How to make Swedish stuffed cabbage rolls
The Local · 15 Jan 2016, 06:59
Published: 15 Jan 2016 05:59 GMT+01:00
Updated: 15 Jan 2016 06:59 GMT+01:00
- How to make Swedish potato and fish gratin (18 Dec 15)
- How to make your own Swedish pea soup (30 Oct 15)
Preparation time: 20 min
Cooking time: 40 min
Total: 60 min
75g (3 oz) long grain rice
240ml (1 cup) milk
2 Savoy cabbages, about 500 g (1lb) each
4 tbsp butter
1 large onion, finely chopped
150g (6 oz) pork mince
150g (6 oz) beef mince
1/2 tsp chopped fresh thyme
1 egg, lightly beaten
salt and fresh ground black pepper
3 tbsp golden (light) syrup
Delicious cabbage rolls. Photo: John Duxbury
1. Put the rice in a saucepan and add the milk. Bring to the boil and cook until tender (see instructions on the packet for exact timings). Drain, fluff up with a fork and leave to cool.
2. Separate the cabbage into leaves and remove the hard stalks. Select 20 nice large leaves.
3. Blanch the leaves, a few at a time, for about one minute, in lightly salted boiling water. Drain well.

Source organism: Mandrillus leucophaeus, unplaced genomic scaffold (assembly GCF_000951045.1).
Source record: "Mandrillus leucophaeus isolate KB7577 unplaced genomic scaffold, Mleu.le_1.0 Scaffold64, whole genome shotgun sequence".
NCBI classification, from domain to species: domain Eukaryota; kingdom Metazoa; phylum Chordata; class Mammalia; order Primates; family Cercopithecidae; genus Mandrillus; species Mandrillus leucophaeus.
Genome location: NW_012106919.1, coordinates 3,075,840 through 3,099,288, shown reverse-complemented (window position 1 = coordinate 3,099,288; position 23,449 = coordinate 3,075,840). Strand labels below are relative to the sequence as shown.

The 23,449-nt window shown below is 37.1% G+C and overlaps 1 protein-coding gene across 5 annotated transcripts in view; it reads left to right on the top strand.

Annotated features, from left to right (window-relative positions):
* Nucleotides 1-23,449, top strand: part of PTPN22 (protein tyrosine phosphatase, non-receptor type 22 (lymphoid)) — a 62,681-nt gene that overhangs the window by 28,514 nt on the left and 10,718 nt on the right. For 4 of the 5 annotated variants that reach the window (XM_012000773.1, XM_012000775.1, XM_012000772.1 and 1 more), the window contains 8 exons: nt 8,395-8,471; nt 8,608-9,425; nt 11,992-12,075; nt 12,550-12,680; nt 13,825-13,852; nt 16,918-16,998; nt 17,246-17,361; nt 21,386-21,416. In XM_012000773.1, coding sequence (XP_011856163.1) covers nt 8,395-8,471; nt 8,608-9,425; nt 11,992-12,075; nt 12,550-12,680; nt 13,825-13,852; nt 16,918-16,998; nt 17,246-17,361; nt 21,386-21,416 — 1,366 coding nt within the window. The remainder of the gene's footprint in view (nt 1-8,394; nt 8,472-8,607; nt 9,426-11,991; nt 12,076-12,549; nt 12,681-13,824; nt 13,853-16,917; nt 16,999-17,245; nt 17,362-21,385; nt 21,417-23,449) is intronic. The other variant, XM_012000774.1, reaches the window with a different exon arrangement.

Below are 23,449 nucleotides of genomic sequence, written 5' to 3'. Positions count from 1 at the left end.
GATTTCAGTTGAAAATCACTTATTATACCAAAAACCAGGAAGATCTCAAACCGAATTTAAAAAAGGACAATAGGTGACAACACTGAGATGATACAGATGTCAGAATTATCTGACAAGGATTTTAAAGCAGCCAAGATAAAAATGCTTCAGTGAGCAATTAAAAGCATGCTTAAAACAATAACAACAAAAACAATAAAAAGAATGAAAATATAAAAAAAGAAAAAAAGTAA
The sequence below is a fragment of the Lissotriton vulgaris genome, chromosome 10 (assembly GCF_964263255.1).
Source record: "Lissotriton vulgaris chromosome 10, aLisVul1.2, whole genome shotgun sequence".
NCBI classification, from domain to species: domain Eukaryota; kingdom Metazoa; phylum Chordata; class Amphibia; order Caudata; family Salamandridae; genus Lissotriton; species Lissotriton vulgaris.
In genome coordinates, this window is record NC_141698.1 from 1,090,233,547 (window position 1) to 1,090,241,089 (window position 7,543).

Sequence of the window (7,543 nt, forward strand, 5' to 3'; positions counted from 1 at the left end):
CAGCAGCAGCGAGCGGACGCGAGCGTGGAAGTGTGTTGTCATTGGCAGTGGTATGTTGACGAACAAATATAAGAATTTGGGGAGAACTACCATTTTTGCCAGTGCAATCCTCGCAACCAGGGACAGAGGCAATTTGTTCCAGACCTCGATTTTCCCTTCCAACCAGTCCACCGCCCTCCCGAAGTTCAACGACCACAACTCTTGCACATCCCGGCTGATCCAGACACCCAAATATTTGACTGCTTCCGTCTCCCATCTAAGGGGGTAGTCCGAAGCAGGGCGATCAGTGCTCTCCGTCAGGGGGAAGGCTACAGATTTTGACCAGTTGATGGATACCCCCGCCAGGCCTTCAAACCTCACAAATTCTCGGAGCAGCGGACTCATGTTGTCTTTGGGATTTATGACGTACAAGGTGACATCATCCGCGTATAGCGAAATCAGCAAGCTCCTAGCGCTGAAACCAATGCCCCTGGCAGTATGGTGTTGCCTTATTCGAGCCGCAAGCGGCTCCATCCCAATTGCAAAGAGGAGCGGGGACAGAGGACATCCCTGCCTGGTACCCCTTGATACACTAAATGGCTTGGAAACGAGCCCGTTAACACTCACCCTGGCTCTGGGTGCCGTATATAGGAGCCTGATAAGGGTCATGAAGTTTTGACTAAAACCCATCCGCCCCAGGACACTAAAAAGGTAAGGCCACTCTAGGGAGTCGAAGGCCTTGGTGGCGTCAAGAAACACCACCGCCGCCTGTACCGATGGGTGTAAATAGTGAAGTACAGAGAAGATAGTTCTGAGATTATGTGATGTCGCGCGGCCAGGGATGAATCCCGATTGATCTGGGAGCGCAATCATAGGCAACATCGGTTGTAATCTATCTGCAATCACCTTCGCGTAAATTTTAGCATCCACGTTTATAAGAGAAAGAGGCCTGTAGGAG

4. Fry the onion in 1 tbsp of butter until softened.
5. Put the rice, fried onion, pork mince, beef mince, thyme, beaten egg and seasoning in a large bowl. Mix to form a loose stuffing.
6. Preheat the oven to 200°C (400°F, gas 6, fan 170°C).
7. Put 2 tbsp of the mixture into each leaf and wrap into parcels. Place in an ovenproof dish with the joins on the undersides. Drizzle over the syrup and dot with the remaining butter.
8. Bake for about 40 minutes until coloured to your liking. I tend to like them well baked, as shown above, so I sometimes turn up the heat for the last 5 minutes or so. It's a bit like with toast: my wife likes her toast light brown, but I prefer my toast to be a nice dark brown, nearly burnt. Your call.
9. Serve with boiled new potatoes, lingonberry conserve and a jug of brown sauce/gravy.
Kåldomar freeze well so make extra for a rainy day! For vegetarians, replace the meat with fried onions, mushrooms and some grated cheddar cheese or regional Västerbottensost.
Recipe courtesy of John Duxbury, Editor and Founder of Swedish Food